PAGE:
Two weeks ago Question Time, the BBC2 political debate show, came to Birmingham. I was in the audience (bright pink top, you can’t miss me) and was chosen to ask a question. Sadly it didn’t get asked, but I’ve posted a picture of it and wanted to explain why i felt it needed discussing. My question was ‘given the WHO have upped the swine flu level to pandemic, do the panel feel the general public have been properly prepared?’
I was disappointed my question didn’t get asked, especially as it was the lead story on the BBC news at 10pm – Question Time is filmed around 8pm and shown after the News. But also because the huge rise in swine flu cases means the public is worried but don’t seem to know what they should do if they think they’ve caught it.
The hospital I work at had a 25% increase in visitors to A+E with flu-like symptoms last week. And I spent the best part of the week uploading files, action cards and FAQs to an intranet site and used the word algorithm more times than an episode of Numbers. Safe to say the general public, or perhaps just those of Birmingham, did not get the message as to what to do if you think you have swine flu.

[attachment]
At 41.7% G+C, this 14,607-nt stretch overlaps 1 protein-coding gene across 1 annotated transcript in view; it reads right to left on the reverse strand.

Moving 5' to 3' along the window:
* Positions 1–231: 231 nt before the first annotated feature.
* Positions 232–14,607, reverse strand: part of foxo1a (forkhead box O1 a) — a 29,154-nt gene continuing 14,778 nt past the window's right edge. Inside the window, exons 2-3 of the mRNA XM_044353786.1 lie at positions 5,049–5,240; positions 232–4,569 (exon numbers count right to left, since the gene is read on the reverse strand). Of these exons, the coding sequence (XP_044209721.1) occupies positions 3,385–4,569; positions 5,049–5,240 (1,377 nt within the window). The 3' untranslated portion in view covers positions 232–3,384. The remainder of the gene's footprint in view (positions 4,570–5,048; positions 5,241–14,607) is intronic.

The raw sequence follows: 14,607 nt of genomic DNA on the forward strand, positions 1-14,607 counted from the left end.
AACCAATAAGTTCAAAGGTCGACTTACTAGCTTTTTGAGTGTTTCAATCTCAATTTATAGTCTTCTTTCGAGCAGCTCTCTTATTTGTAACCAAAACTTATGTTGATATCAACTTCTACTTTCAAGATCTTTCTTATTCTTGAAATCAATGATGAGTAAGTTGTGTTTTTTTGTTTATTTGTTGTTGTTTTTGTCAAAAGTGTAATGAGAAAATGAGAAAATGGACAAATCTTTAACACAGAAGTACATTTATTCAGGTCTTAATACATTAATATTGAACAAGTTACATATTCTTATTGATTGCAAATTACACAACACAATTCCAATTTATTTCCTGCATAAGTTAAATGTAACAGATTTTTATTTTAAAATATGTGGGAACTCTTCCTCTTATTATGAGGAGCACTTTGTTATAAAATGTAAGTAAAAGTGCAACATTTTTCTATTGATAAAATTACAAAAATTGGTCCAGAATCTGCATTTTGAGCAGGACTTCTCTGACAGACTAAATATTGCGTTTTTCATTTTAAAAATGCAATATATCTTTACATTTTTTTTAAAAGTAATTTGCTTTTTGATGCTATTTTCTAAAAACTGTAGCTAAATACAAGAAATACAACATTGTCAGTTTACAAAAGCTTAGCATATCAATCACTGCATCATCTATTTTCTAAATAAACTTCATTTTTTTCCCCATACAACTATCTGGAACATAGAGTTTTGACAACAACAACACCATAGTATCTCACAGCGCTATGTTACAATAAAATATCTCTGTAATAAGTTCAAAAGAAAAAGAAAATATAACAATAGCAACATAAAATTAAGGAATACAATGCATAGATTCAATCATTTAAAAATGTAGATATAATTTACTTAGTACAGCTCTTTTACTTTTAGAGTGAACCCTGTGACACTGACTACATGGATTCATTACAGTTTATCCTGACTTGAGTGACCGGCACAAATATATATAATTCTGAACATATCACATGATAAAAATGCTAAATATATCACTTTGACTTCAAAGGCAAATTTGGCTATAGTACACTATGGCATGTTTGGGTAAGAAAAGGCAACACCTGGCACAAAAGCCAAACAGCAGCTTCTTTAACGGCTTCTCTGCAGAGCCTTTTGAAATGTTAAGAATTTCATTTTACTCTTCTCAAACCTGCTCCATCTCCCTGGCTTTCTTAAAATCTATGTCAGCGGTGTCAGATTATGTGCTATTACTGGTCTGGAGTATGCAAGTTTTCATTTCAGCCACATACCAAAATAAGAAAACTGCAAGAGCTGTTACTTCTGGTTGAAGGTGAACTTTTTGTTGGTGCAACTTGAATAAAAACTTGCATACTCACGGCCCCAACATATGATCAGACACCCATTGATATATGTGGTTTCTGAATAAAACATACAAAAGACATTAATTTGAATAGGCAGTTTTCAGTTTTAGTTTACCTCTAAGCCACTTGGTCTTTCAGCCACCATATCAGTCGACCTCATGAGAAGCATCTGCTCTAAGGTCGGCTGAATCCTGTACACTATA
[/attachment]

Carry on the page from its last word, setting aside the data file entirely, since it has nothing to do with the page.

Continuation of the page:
So here’s what to do if you develop flu-like symptoms; DO NOT GO TO A+E. You potentially have a contageous disease – stay at home and try not to infect anyone else. This also means you should avoid GP surgeries or anywhere there are large numbers of people. Do what you’d normally do with flu – stay home, rest, keep well hydrated. Call NHS Direct on 0845 46 47 or check the NHS website www.nhs.uk. Phone your GP if it puts your mind at ease. Listen to them. They have the most up to date news.
Do not do what one woman I overheard doing and go into a crowded area and whinge that a doctor won’t see your ill child because he has flu-like symptoms.